|Exclusive: Crescent Custom Yachts’
— By Diane M. Byrne — September 2003
Daring to Be Different
|Crescent Custom Yachts breaks with spec tradition by debuting a new hull design and an anything-but-predictable layout.|
La Paz certainly isn’t a typical place to find a megayacht. After all, the capital of Mexico’s Baja California Sur offers an incongruous mix of desert and sea, and it has a distinctively unassuming, low-key atmosphere—characteristics that stand in stark contrast to the typical megayacht haunts.
But then, this was no average trip to see a yacht. This was an opportunity to see Crescent Custom Yachts’ newest 121-foot spec yacht before any other marine publication, and as I’d find out over the course of two days, it was actually the perfect setting for the latest Crescent Lady (the name the Canadian yard gives to all of its spec projects). For she proves that spec construction can be anything but average.
Why do I consider most spec yachts “average”? Because most yards build such yachts with an eye toward mass appeal. From the boom years of the 1990’s through to the present, more and more megayacht yards have turned to spec construction as a way of controlling costs, filling available build slots, and servicing yachtsmen who simply won’t wait 18 months to two years and beyond for a fully custom craft. Unfortunately, some yards end up producing yachts that are “safe”—they don’t reflect the boldness of design and shrewdness of engineering that have long been the hallmarks of megayacht construction.
Crescent Custom Yachts, however, is not one of those yards. Aboard its last 120-foot spec yacht (a 2002 debut), it fashioned 12-foot-wide, high-gloss ebony doors to conceal both crystal and a bar in the dining area, panels with intuitive diagrams for the fuel-transfer system (de rigueur for Crescent), and backlit sight gauges for the fuel tanks.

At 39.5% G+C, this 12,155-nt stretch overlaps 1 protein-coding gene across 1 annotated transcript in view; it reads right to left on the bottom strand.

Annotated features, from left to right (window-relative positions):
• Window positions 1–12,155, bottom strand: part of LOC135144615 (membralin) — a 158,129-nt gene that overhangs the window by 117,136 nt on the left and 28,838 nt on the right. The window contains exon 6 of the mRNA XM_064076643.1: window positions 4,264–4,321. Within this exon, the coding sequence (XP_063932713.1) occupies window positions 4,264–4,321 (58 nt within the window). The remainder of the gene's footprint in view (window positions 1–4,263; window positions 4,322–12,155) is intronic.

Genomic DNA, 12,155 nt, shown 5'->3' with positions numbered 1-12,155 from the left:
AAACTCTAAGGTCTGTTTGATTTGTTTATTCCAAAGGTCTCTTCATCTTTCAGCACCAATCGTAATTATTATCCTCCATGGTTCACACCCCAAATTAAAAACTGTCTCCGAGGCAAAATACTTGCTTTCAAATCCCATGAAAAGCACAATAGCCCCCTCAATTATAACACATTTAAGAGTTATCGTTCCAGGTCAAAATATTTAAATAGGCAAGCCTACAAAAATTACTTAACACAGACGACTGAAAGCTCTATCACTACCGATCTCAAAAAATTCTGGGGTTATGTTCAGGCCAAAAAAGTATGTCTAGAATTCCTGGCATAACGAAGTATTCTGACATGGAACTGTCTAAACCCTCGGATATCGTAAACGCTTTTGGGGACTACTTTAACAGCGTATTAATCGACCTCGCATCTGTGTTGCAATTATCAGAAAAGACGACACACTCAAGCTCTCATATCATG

But the biggest way Crescent has gone against the norm with this Crescent Lady is by breaking one of its own traditions. Since its founding about two decades ago, Crescent had, like many West Coast yards, purchased hulls from other shipyards, particularly Westport. But as more yards began requesting hulls from Westport and as Westport itself began expanding its own yacht offerings, Crescent decided the best course of action would be to build a hull entirely under its own roof. It turned to Jack Sarin Naval Architects, the renowned firm responsible for the design of nearly two dozen Crescents to date.
There are a few design differences between the Westport hull and Crescent’s. For one, the bulwarks are higher. While those of previous launches were certainly of adequate height, Sarin points out that the former hull mold was not originally intended for yachts in the 120-foot range. The new hull mold created for Crescent, he says, was specifically designed to accommodate a longer hull complete with suitable bulwarks. (For more on the hull design, see “Designer’s Notebook,” this story.)
Seeing Crescent Lady’s new hull in action was a big reason I’d come to La Paz, and I had abundant opportunity during an all-day tandem cruise with the 112-foot Centinella III, another Crescent, among the islands off La Paz. While flat-calm conditions are typically the bane of boating editors due to the resulting inability to assess rough-water performance, the mirror-like Sea of Cortés was actually perfect for my needs. It let me appreciate the cleanliness and efficiency with which Crescent Lady, equipped with hard chines and a finer entry than previous Crescents, pushed through the water. At just shy of 22 knots, instead of throwing water far off to each side, she produced a small bow wake that stayed close to the vessel and folded upon itself as if an invisible, sharp-angled plane were beneath it.
This article originally appeared in the August 2003 issue of Power & Motoryacht magazine.